CD47 has long been known to act as a “marker of self” on red blood cells and platelets, regulating their timely clearance by macrophages (18). It is therefore not surprising that cancer cells have exploited this mechanism of self-recognition to evade immunosurveillance. In line with this notion, elevated expression levels of CD47 constitute an adverse prognostic factor for AML patients. Currently, there are several anti-CD47 monoclonal blocking antibodies that are being tested in clinical trials involving patients with myeloid dysplastic syndrome or AML (19-21). The novel anti-CD47 antibody magrolimab demonstrated significant antileukemic activity when combined with azacitidine for the frontline treatment of AML and myeloid dysplastic syndrome, with high response rates and prolonged survival and duration of response, both in TP53-mutant and wild-type populations (22, 23). In a phase 1b trial of magrolimab with azacytidine in newly diagnosed patients with AML, objective responses were noted in 65% of patients, with negative measurable residual disease in 37% (22, 24).

Because of the relatively restricted tissue expression pattern of SIRPα, SIRPα antagonists may be better tolerated than agents targeting CD47, which is ubiquitously expressed; binds to multiple other ligands, including integrins and thrombospondin; and governs several processes in both normal and malignant tissues. To maximize their utility in enhancing antitumor immunity, SIRPα antagonists must block the interaction of CD47 with SIRPα while minimizing SIRPα signaling. SIRPα consists of an extracellular N-terminal domain composed of 3 immunoglobulin-like domains and a cytoplasmic domain, which has 2 tyrosine phosphorylation sites and 4 immunoreceptor tyrosine inhibitory motifs (25, 26). Binding of CD47 to N-terminal of SIRPα on phagocytic cells induces a phosphorylation reaction of the immunoreceptor tyrosine inhibitory motif (27). This activates protein tyrosine phosphatases Src homology region 2 (SH2) domain-containing phosphatases 1 and 2. Subsequently, dephosphorylation of immunoreceptor tyrosine activation motifs prevents contractile engulfment by the macrophages and sends a “do not eat me” signal to the innate immune system, a new signal that cancers seem to use to evade detection and destruction (17, 28, 29).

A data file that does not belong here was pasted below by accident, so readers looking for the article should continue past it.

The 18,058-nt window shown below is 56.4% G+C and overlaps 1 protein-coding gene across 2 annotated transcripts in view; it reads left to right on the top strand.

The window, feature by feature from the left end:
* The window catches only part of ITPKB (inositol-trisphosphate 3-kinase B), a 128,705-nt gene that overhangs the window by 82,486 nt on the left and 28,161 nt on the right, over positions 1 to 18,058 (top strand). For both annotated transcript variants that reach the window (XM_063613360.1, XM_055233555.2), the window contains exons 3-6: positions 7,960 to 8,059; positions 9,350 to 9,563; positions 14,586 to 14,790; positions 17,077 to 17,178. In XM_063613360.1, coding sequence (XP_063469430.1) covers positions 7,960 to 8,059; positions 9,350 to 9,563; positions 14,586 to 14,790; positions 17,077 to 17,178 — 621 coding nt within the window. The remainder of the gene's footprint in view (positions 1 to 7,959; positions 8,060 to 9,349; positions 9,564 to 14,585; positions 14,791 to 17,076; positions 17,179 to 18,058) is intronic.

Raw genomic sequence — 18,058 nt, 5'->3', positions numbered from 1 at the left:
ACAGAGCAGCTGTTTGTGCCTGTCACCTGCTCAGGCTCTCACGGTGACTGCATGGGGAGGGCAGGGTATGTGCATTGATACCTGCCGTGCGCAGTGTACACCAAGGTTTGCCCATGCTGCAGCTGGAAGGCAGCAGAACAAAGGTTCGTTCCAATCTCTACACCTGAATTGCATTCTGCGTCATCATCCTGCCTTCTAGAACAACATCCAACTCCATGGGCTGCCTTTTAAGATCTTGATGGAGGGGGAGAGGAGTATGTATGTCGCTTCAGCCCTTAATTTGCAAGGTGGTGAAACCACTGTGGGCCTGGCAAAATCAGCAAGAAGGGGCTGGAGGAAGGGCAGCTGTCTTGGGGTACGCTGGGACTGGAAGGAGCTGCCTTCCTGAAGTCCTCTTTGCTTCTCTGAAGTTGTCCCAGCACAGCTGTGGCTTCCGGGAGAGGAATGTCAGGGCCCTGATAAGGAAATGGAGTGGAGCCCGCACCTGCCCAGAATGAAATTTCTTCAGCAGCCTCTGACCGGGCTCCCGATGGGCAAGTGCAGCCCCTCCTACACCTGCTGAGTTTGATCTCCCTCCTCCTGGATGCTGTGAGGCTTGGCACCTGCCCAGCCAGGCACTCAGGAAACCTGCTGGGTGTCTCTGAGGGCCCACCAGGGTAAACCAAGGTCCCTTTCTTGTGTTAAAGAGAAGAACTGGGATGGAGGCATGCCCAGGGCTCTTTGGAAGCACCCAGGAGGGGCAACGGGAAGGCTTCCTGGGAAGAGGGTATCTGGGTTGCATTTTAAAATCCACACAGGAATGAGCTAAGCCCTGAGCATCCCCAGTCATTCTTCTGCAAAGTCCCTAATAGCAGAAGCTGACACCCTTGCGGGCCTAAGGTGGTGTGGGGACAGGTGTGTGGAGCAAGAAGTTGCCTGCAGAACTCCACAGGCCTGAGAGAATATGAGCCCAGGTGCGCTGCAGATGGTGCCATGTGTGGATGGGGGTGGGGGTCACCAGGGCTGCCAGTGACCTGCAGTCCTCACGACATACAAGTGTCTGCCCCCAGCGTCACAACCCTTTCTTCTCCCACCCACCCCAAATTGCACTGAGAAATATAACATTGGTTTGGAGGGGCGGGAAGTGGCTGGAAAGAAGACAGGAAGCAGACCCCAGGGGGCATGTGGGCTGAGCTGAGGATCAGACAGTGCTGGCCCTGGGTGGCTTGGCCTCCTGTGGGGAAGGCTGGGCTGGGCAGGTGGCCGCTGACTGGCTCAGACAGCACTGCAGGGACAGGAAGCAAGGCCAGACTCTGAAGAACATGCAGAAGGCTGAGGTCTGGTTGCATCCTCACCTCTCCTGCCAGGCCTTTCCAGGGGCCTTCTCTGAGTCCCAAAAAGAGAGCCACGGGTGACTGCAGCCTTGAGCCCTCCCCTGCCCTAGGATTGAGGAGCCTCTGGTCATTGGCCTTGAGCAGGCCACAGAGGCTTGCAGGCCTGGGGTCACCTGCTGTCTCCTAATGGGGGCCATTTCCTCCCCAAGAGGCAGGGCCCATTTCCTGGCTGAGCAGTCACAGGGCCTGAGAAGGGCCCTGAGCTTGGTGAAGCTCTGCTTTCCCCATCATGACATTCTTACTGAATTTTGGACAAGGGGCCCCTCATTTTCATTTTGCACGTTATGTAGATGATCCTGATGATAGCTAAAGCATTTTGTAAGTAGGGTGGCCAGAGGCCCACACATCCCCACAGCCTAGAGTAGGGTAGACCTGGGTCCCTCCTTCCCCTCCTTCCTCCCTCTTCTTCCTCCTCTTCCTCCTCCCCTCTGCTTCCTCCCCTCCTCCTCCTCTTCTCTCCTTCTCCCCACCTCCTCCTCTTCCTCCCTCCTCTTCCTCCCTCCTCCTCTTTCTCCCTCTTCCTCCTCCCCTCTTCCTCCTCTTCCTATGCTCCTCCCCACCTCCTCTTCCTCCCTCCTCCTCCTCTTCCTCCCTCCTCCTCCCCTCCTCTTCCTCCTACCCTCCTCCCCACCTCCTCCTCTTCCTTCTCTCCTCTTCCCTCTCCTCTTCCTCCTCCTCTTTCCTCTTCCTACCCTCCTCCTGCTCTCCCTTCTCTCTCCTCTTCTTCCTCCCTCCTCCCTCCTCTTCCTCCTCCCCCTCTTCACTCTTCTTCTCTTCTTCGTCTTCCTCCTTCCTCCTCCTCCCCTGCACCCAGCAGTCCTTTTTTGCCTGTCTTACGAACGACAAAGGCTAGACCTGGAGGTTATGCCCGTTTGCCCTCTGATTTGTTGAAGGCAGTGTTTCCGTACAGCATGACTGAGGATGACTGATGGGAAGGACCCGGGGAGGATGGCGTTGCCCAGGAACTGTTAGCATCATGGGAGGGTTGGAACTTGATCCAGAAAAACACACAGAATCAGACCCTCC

FMS-like tyrosine kinase 3 (FLT3) is a transmembrane receptor tyrosine kinase that is normally expressed on hematopoietic stem cells and plays an important role in their differentiation. FLT3 mutations are frequent in AML, occurring in up to 30% of patients.

The most common type of FLT3 mutation is an internal tandem duplication (ITD) (10). Patients with FLT3-ITD-mutated AML have an extremely poor prognosis, with shorter overall survival and higher relapse rates compared to patients who do not carry this mutation (10, 11). Given the importance of FLT3 mutations in disease progression and overall outcomes in AML patients, several targeted therapeutic strategies have been deployed to improve outcomes for patients with FLT3-mutated AML. Tyrosine kinase inhibitors (TKIs) have been extensively investigated in previous and ongoing clinical trials for this subset of AML patients, and the FDA-approved TKIs midostaurin and gilteritinib have been incorporated into the standard treatment regimens (12). However, the bone marrow (BM) microenvironment has been reported to contribute to FLT3 inhibitor resistance, which results in persistence of BM disease (8). Several signaling pathways and downstream targets have been implicated in FLT3-mutated AML disease progression, relapse, and resistance to TKIs. These include but are not limited to PI3K, MAPK, and STAT5 (10, 13). Siddhi Therapeutics is developing small-molecule inhibitors to target FLT3 in AML.